With Vancouver's plentiful options for noodles (see: the number of ramen, spaghetti, and Peaceful Restaurant locations), I was happy to see a brand new type of noodle enter the dining scene in Vancouver. Kokoro Tokyo Mazesoba, a concept first opened in 2013 in Japan, has expanded to North America in 2018 with its first location stationed in Vancouver. After hearing positive reviews from the scene, I thought I'd be really smart and avoid the line by coming for a late lunch.
Team Food Soc came here for a late lunch and I ordered the following:
- Zenbu Mazesoba w/ Takoyaki Combo ($18 + $3.89)
By ordering the takoyaki as a combo, it was $3.89 for 3 pieces as opposed to the usual $6.50 for 5 pieces. Looking back at these numbers now, I guess there's little incentive to opt for this combo unless you're ordering specifically for portion control. The takoyaki was marginally below par as far as takoyaki goes in Vancouver. It was cooked fine and had a normal chew, but I personally prefer my bonito flakes to be live and layered in large sheets. The bonito flakes here were nothing more than a pinch of frilly bonito bits. If you're in the mood for a combo, you might find the other options to be more stimulating.
The zenbu mazesoba came with slow-braised pork chashu, raw egg yolk, seaweed, soft-boiled egg, bamboo shoot, seaweed flakes, chives, green onion, minced garlic, grinded saba fish, and house-made multigrain noodles. On paper this was a whopping list of ingredients. In practice, all the ingredients are meant to be mixed together in your bowl.
I would characterize the noodles here to be somewhere between Japanese ramen noodles and Japanese udon. "Soba" would be an incorrect conclusion as soba is distinctively made from buckwheat. In any case, the noodles were a perfect scenario for latching on to the flavours in the bowl. For Chinese noodle lovers, this was similar to the "hot dry" style of noodles ("热干面" in Chinese cuisine) though gussied up with seaweed and egg yolk. If you're a fan of tsukemen, this mazesoba is its spiritual godchild. I think some people will be nervous about mixing a raw egg in but I felt zero discomfort after the meal (I've also watched enough Japanese Style Originator on Netflix to understand raw egg is totally normal in Japanese cuisine).
I did try adding the vinegar and chili flakes provided on the table but didn't feel that anything was missing from the vanilla bowl of noodles and mixed toppings. There was a handy sheet that explained some logistics of the meal. I did try adding the rice looking for an "unexpected taste" but didn't find much difference except in the texture of the grain being consumed (rice as opposed to multigrain noodle).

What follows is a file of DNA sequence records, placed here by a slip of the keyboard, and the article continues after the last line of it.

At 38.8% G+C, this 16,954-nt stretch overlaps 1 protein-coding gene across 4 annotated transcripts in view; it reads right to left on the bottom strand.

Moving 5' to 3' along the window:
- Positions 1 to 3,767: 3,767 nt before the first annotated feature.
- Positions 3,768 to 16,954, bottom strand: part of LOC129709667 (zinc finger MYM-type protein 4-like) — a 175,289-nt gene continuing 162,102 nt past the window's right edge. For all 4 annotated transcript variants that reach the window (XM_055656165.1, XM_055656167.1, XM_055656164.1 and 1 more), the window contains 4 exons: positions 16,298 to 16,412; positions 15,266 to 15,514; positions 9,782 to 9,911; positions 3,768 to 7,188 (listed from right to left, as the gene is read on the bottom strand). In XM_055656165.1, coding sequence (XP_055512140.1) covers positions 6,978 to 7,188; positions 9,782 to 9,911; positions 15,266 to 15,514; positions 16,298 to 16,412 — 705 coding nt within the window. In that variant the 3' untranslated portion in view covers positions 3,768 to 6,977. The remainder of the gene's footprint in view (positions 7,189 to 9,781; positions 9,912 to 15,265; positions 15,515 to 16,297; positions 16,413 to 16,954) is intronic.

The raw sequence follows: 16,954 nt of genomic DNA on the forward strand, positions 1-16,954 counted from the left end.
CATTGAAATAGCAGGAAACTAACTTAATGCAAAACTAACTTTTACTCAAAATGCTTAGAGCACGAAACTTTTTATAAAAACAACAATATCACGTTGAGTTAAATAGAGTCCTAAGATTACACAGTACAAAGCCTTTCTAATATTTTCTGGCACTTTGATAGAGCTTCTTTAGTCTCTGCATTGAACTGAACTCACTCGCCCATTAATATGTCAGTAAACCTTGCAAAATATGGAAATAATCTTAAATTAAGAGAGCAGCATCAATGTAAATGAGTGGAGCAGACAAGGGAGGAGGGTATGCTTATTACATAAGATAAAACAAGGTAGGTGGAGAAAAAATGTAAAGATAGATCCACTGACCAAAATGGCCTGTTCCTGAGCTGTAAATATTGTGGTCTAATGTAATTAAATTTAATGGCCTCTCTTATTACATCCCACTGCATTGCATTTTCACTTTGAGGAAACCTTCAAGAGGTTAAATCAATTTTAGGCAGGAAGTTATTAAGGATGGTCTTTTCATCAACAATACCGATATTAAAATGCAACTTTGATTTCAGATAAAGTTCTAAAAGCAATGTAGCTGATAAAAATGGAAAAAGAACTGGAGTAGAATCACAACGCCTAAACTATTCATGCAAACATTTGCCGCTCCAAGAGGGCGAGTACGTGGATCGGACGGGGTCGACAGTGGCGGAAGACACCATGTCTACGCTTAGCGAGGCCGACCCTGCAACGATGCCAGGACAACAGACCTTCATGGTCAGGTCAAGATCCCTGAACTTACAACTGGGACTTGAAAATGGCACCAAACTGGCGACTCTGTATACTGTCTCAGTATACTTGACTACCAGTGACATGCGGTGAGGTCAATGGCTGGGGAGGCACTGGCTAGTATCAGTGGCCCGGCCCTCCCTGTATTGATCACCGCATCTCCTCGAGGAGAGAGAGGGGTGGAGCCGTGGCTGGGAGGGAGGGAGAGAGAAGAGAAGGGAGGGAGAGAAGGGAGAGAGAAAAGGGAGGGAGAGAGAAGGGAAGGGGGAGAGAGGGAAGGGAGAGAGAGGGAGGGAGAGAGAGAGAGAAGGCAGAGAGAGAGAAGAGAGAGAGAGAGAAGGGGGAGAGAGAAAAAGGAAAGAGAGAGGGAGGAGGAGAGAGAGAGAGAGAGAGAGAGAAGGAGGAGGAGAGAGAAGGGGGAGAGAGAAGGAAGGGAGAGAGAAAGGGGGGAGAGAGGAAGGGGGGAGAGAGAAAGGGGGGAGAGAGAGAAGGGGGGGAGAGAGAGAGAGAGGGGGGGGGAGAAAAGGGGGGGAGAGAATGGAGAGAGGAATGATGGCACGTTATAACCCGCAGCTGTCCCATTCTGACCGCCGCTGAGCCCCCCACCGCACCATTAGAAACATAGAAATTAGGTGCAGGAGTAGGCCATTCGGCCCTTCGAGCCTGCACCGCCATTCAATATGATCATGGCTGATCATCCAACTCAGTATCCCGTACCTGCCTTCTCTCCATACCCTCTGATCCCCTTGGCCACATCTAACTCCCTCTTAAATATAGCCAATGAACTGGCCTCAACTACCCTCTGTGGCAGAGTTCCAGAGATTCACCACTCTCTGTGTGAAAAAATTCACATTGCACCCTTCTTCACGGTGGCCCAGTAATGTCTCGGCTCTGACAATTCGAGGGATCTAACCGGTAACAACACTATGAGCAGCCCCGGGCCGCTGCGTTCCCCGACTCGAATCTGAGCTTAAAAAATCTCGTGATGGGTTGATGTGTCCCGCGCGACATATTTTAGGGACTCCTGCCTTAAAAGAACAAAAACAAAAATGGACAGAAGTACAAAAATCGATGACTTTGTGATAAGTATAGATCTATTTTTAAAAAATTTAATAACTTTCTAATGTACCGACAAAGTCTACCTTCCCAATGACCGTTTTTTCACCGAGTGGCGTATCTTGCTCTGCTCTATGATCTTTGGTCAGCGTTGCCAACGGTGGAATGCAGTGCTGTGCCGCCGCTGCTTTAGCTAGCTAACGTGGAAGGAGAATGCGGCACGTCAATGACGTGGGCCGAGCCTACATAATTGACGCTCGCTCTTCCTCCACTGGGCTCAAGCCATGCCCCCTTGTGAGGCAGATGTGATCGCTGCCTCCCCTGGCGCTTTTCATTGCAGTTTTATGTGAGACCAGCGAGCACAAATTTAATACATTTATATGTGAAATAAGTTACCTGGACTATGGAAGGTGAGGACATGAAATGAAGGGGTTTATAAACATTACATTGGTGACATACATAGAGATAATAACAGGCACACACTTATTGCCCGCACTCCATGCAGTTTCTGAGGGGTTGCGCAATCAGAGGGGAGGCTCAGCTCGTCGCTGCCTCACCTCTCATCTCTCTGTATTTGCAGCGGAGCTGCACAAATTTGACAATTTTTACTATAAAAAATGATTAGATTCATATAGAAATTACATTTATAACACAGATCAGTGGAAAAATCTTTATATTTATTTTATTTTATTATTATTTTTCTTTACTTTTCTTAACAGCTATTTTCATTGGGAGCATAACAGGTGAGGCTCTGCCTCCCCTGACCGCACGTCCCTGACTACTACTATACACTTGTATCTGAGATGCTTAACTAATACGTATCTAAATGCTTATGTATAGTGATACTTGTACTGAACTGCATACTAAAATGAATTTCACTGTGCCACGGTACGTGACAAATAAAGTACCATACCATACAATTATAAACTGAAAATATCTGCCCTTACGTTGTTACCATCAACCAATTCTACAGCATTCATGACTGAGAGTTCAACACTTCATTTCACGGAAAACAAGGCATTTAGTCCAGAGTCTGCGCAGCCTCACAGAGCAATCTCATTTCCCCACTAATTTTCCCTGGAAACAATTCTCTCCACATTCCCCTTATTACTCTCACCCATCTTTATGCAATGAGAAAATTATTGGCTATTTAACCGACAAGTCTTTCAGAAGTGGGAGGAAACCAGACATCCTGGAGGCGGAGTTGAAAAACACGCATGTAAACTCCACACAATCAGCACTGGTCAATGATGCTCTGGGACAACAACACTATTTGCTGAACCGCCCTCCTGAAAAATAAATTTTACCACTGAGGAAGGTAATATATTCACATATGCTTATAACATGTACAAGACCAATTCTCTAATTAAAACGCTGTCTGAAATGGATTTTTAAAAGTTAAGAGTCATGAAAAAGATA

Kokoro Tokyo Mazesoba takes over the space formerly occupied from Tea Wok which was a pretty middling Taiwanese restaurant that had dim lighting and a bubble tea game that fell behind dedicated bubble tea chains like Chatime or Coco. In its place, the restaurant has been fully renovated with a large waiting area that has double duty as a takeout counter.
Kokoro Tokyo Mazesoba has seating for about 60 guests in booths, tables, and counter seating. The counters facing the back wall kind of suck because there's only a piece of art on the wall and almost zero opportunity for staff or people-watching. Hopefully you can avoid sitting there.
I thought I'd be really smart and avoid the line by coming for a late lunch. Despite coming at 2:30pm on a Saturday afternoon, there was still a lineup. No reservations to be had here, so we put down our party of 4 and got to waiting. There are only about 15 stools in the waiting area so you might have to stand around or snipe a spot from somebody leaving. It took about 20 minutes for us to get to a table. Food took around 10 minutes to start arriving, so it's on the faster end of sit-down restaurants (and probably indicative that they're churning out these noodles non-stop).
Our server was pretty polite, though prompt, and appeared often enough for us to flag them down when we needed something like the free scoop of rice or the bill (they can split individual bills here). It was relieving to me that the restaurant was adequately staffed for what would normally be a slow hour for most restaurants. For context, some restaurants can't even get enough staff for a regular lunch hour (see: Coquille).
One-liner: A new type of noodle with a great chew and a novel concept in a noodle-centric city like Vancouver
Highlight: Zenbu Mazesoba
Price per person: $15-$25
Would I go back? Yes.